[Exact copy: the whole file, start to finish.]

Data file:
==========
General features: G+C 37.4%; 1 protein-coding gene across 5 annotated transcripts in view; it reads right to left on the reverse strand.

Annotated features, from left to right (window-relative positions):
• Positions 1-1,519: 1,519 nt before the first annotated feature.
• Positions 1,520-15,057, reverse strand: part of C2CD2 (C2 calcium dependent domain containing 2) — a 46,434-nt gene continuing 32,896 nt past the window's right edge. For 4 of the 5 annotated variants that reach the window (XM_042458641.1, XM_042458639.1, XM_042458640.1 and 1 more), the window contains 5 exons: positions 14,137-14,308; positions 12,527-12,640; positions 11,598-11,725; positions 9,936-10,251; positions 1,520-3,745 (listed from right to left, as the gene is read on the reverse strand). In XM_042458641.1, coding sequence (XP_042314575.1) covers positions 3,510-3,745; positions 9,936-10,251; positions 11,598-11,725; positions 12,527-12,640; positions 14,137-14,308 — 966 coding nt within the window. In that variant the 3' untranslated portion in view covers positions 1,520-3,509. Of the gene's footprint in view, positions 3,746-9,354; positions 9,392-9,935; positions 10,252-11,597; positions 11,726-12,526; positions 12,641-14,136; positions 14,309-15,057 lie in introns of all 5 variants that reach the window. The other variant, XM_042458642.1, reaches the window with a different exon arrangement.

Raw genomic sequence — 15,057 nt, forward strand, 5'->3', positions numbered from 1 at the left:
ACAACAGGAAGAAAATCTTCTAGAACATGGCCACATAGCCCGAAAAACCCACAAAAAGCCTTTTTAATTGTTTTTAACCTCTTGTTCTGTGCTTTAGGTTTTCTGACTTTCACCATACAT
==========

General features: G+C 37.4%; 1 protein-coding gene across 5 annotated transcripts in view; it reads right to left on the reverse strand.

Annotated features, from left to right (window-relative positions):
• Positions 1-1,519: 1,519 nt before the first annotated feature.
• Positions 1,520-15,057, reverse strand: part of C2CD2 (C2 calcium dependent domain containing 2) — a 46,434-nt gene continuing 32,896 nt past the window's right edge. For 4 of the 5 annotated variants that reach the window (XM_042458641.1, XM_042458639.1, XM_042458640.1 and 1 more), the window contains 5 exons: positions 14,137-14,308; positions 12,527-12,640; positions 11,598-11,725; positions 9,936-10,251; positions 1,520-3,745 (listed from right to left, as the gene is read on the reverse strand). In XM_042458641.1, coding sequence (XP_042314575.1) covers positions 3,510-3,745; positions 9,936-10,251; positions 11,598-11,725; positions 12,527-12,640; positions 14,137-14,308 — 966 coding nt within the window. In that variant the 3' untranslated portion in view covers positions 1,520-3,509. Of the gene's footprint in view, positions 3,746-9,354; positions 9,392-9,935; positions 10,252-11,597; positions 11,726-12,526; positions 12,641-14,136; positions 14,309-15,057 lie in introns of all 5 variants that reach the window. The other variant, XM_042458642.1, reaches the window with a different exon arrangement.

Raw genomic sequence — 15,057 nt, forward strand, 5'->3', positions numbered from 1 at the left:
ACAACAGGAAGAAAATCTTCTAGAACATGGCCACATAGCCCGAAAAACCCACAAAAAGCCTTTTTAATTGTTTTTAACCTCTTGTTCTGTGCTTTAGGTTTTCTGACTTTCACCATACAT